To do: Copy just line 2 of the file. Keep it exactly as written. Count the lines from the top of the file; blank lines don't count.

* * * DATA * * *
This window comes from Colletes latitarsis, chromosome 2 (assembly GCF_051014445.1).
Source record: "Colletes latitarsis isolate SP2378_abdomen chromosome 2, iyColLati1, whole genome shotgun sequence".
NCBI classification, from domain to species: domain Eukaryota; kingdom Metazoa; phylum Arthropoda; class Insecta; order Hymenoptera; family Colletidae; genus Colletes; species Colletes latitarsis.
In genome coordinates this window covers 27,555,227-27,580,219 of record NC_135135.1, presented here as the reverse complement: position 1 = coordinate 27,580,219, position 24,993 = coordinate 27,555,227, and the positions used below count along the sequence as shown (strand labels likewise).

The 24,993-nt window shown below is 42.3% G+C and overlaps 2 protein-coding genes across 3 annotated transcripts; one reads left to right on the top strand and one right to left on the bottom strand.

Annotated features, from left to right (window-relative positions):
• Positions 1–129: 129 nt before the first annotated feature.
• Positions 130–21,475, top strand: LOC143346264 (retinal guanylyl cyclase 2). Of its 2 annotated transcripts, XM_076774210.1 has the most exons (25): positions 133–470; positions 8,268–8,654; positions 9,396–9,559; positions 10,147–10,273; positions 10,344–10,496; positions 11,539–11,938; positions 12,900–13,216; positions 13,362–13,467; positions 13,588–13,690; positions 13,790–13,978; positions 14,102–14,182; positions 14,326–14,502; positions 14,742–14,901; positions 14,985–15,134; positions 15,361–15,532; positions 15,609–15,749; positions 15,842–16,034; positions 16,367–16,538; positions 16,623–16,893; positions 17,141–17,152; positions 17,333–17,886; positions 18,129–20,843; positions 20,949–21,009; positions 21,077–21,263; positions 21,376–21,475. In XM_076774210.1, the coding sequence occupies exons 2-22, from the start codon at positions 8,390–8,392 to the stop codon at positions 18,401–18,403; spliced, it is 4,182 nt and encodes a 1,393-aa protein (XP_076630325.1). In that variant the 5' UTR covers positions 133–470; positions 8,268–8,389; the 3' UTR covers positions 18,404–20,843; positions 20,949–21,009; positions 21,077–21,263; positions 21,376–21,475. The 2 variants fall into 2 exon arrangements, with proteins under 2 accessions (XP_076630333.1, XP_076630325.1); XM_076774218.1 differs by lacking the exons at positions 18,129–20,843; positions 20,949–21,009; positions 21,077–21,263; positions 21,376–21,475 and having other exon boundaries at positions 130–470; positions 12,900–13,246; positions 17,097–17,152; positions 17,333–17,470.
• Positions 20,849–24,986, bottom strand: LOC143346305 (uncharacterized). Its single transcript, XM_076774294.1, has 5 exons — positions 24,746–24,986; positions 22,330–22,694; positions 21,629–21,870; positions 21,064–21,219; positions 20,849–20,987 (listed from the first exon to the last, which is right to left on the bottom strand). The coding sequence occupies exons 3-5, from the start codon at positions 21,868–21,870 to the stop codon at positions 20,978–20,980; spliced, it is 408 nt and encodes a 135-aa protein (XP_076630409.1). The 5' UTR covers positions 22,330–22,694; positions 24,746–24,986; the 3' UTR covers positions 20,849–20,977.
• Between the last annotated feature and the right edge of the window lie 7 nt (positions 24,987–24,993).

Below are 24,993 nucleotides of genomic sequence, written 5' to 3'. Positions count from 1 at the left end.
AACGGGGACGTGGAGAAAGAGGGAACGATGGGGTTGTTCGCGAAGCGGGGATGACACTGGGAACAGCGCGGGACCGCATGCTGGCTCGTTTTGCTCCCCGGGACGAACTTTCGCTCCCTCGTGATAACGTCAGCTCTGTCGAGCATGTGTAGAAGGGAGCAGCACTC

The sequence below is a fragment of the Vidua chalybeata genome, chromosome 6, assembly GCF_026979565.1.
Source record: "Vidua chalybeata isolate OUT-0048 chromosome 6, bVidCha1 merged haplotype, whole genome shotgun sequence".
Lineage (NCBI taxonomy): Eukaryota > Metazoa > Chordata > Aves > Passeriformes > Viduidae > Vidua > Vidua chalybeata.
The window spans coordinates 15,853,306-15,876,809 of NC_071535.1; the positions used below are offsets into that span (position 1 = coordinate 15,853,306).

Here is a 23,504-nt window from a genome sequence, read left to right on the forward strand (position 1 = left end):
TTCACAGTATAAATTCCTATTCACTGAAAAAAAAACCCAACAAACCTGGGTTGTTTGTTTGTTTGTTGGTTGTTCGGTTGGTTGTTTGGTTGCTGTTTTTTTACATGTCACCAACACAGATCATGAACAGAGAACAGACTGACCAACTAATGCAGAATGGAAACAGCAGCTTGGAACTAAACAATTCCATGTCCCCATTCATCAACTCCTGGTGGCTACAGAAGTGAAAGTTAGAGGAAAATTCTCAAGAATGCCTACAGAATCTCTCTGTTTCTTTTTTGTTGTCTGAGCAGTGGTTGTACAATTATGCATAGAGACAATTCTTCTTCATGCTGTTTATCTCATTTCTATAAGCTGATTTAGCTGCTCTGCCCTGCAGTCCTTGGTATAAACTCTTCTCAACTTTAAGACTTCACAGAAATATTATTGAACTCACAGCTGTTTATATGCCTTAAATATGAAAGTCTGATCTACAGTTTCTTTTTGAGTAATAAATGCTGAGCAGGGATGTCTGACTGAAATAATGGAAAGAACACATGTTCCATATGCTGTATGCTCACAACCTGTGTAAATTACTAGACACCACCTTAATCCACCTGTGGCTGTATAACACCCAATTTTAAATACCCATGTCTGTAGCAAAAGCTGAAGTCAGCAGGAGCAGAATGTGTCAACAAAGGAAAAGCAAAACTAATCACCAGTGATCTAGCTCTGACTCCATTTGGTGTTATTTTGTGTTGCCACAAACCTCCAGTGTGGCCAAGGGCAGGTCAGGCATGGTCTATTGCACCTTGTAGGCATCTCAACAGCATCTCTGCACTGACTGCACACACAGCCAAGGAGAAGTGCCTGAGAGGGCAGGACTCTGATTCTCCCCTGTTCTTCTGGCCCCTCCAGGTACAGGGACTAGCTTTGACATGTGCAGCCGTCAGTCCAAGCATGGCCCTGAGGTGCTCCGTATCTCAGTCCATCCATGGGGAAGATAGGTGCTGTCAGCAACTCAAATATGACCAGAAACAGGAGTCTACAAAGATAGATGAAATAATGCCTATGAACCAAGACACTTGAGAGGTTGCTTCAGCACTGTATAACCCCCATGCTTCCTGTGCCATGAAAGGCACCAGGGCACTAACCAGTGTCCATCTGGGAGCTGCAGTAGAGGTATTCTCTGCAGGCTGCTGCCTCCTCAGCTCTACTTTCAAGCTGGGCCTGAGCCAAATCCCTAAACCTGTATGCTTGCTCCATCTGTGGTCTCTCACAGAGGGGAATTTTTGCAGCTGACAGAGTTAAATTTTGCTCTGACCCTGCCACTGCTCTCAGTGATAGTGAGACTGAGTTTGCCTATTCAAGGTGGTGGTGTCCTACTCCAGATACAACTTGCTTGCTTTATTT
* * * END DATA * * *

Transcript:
Source record: "Colletes latitarsis isolate SP2378_abdomen chromosome 2, iyColLati1, whole genome shotgun sequence".